As mills from around the world invest in innovation and technology, Seven Senses is gaining attention from high-end designers like Rick Owens by embracing the ancient hand-spun textile technique, Khadi.

Launched nearly three years ago by Amit Anurag and Andriana Landegent, Seven Senses is a “village and home-based business” in India that employs a network of 35 weavers and few hundred spinners to produce luxury selvedge denim.

Made with zero synthetics and a proprietary dyeing technique that creates a brighter, more intense shade of blue, production requires nearly no water or electricity—something virtually unheard of in the denim manufacturing world, but instead draws on the artisans’ senses.

Social sustainability
Seven Senses is a labor of hometown love for Anurag. Wanting to incorporate a sustainable manufacturing method while finding a way to bolster local economy, Anurag and Landegent launched Seven Senses in Anurag’s hometown of Bihar, India as a social enterprise.

The duo collaborated with KDB Samiti-Kattint Dhuniya Bunkar Samiti, an official Indian non-governmental organization working in Bihar, to set up shop. However, Landegent points out that Seven Senses is a self-funded company and functions as a NGO, buying cotton and distributing it to the workers to perform the spinning and weaving. Employees are paid 10 percent more than NGO guidelines and are paid in cash because banks are limited in the areas of production.

Needing a minimum of 10 spinners to support a single hand-powered loom, the process is meticulous. To produce three meters of fabric, Landegent said 64,000 meters of yarn is needed to be spun and the loom can take up to two days to thread. Fabrics range from 20 to 200 thread count. Landegent said weavers produce about three meters a day of the 3×1 fabric.

Designer appeal
Seven Senses’ limited production and hand-woven techniques appeal to top tier designers that can afford to add more creativity into their collections. Fabric sells for $25 to $60 a meter.

While the company does not work according to season, Landegent said it is open to collaborating on colors with designers. “We found out that because Seven Senses is so different…luxury fashion brands are able to do more with it,” she said.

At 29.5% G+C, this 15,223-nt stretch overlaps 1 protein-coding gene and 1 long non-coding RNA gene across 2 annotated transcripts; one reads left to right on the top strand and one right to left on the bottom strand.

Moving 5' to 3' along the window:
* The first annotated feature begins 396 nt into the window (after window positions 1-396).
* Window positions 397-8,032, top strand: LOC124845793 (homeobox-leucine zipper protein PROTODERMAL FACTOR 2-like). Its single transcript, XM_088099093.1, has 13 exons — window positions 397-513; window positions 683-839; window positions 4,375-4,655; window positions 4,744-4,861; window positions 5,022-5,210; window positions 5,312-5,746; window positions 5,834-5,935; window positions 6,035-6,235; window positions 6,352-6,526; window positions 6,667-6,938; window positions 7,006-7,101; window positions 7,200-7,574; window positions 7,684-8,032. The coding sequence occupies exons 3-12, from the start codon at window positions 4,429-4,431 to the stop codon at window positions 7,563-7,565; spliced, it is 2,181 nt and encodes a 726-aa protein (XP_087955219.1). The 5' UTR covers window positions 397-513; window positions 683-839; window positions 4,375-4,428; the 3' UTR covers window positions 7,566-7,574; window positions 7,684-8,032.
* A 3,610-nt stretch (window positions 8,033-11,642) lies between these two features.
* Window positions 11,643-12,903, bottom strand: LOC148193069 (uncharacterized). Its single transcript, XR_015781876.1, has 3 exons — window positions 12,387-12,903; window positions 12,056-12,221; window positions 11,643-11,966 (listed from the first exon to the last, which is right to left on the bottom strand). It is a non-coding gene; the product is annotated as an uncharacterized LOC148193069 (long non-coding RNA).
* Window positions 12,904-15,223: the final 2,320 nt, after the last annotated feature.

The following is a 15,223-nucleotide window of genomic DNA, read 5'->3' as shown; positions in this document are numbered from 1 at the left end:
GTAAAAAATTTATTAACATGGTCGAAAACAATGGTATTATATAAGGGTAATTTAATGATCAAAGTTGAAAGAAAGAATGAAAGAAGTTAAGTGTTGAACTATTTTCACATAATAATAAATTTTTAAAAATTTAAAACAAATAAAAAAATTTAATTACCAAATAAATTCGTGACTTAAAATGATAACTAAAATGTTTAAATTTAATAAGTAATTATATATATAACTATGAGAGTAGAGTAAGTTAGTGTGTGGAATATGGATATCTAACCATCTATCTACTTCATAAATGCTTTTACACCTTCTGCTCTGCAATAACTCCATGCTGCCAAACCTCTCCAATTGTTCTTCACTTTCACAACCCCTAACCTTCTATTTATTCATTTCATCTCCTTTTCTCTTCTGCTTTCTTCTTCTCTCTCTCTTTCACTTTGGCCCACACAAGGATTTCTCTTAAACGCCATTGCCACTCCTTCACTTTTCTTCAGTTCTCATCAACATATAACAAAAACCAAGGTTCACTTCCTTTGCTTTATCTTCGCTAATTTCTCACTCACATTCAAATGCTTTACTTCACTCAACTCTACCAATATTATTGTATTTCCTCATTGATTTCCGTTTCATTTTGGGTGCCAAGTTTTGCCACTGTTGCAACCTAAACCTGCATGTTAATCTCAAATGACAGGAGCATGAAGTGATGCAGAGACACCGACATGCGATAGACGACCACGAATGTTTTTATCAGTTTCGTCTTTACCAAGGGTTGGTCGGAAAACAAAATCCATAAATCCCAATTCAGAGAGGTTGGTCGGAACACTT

For instance, Landegent said designer Rick Owens, “looks at the fabric, finds it amazing and will design a product based on the fabric.”

Next phase
Seven Senses will launch Reclaimed Senses, a more affordable line for the mid-tier market, at Munich Fabric Start (Sept. 5-7). Instead of hand weaving, the company places machinery like old vintage power looms and shuttle looms in workers’ homes.

Reclaimed Senses buys mill-made eco cotton yarn from certified mills, then hand-dyes the yarn using 100 percent natural indigo by hand on a hank, a type of dyeing process where the yarn is looped over a hook and repeatedly washed in water then dipped and saturated in dye for an extended period of time. Reclaimed Senses sells for around $17 a meter.

The company has other ideas in the pipeline, including another product line with an even lower price point and industrialized production and developing new machinery based on traditional techniques. “It’s heritage with innovation,” Landegent said.

As a company working in some of the most impoverished regions of the world, Landegent said Seven Senses wants to show the world how small enterprises can make a big impact on local economies. “And we do not forget where we are working in India, so we look at the people and find a local solution to uplift everybody in the chain,” she said.